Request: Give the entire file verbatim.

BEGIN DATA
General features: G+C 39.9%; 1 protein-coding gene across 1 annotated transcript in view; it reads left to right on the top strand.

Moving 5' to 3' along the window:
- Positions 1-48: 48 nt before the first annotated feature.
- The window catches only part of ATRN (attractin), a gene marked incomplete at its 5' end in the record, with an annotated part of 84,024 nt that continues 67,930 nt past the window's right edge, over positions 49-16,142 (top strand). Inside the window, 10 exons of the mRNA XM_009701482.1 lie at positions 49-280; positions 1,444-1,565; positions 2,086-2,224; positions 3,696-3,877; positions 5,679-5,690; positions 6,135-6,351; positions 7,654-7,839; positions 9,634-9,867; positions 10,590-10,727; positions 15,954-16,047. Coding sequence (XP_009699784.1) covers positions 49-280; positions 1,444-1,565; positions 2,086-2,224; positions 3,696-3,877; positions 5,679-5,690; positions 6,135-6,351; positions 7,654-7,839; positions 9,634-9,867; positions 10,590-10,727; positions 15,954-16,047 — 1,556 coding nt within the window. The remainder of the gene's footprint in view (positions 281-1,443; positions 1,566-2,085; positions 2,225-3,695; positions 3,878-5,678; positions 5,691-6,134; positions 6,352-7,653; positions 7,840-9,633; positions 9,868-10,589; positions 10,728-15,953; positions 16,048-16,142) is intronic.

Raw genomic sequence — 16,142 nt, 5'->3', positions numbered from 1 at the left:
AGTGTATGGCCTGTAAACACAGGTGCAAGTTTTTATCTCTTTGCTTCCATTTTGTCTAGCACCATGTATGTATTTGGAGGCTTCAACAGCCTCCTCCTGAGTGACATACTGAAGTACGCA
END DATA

General features: G+C 39.9%; 1 protein-coding gene across 1 annotated transcript in view; it reads left to right on the top strand.

Moving 5' to 3' along the window:
- Positions 1-48: 48 nt before the first annotated feature.
- The window catches only part of ATRN (attractin), a gene marked incomplete at its 5' end in the record, with an annotated part of 84,024 nt that continues 67,930 nt past the window's right edge, over positions 49-16,142 (top strand). Inside the window, 10 exons of the mRNA XM_009701482.1 lie at positions 49-280; positions 1,444-1,565; positions 2,086-2,224; positions 3,696-3,877; positions 5,679-5,690; positions 6,135-6,351; positions 7,654-7,839; positions 9,634-9,867; positions 10,590-10,727; positions 15,954-16,047. Coding sequence (XP_009699784.1) covers positions 49-280; positions 1,444-1,565; positions 2,086-2,224; positions 3,696-3,877; positions 5,679-5,690; positions 6,135-6,351; positions 7,654-7,839; positions 9,634-9,867; positions 10,590-10,727; positions 15,954-16,047 — 1,556 coding nt within the window. The remainder of the gene's footprint in view (positions 281-1,443; positions 1,566-2,085; positions 2,225-3,695; positions 3,878-5,678; positions 5,691-6,134; positions 6,352-7,653; positions 7,840-9,633; positions 9,868-10,589; positions 10,728-15,953; positions 16,048-16,142) is intronic.

Raw genomic sequence — 16,142 nt, 5'->3', positions numbered from 1 at the left:
AGTGTATGGCCTGTAAACACAGGTGCAAGTTTTTATCTCTTTGCTTCCATTTTGTCTAGCACCATGTATGTATTTGGAGGCTTCAACAGCCTCCTCCTGAGTGACATACTGAAGTACGCA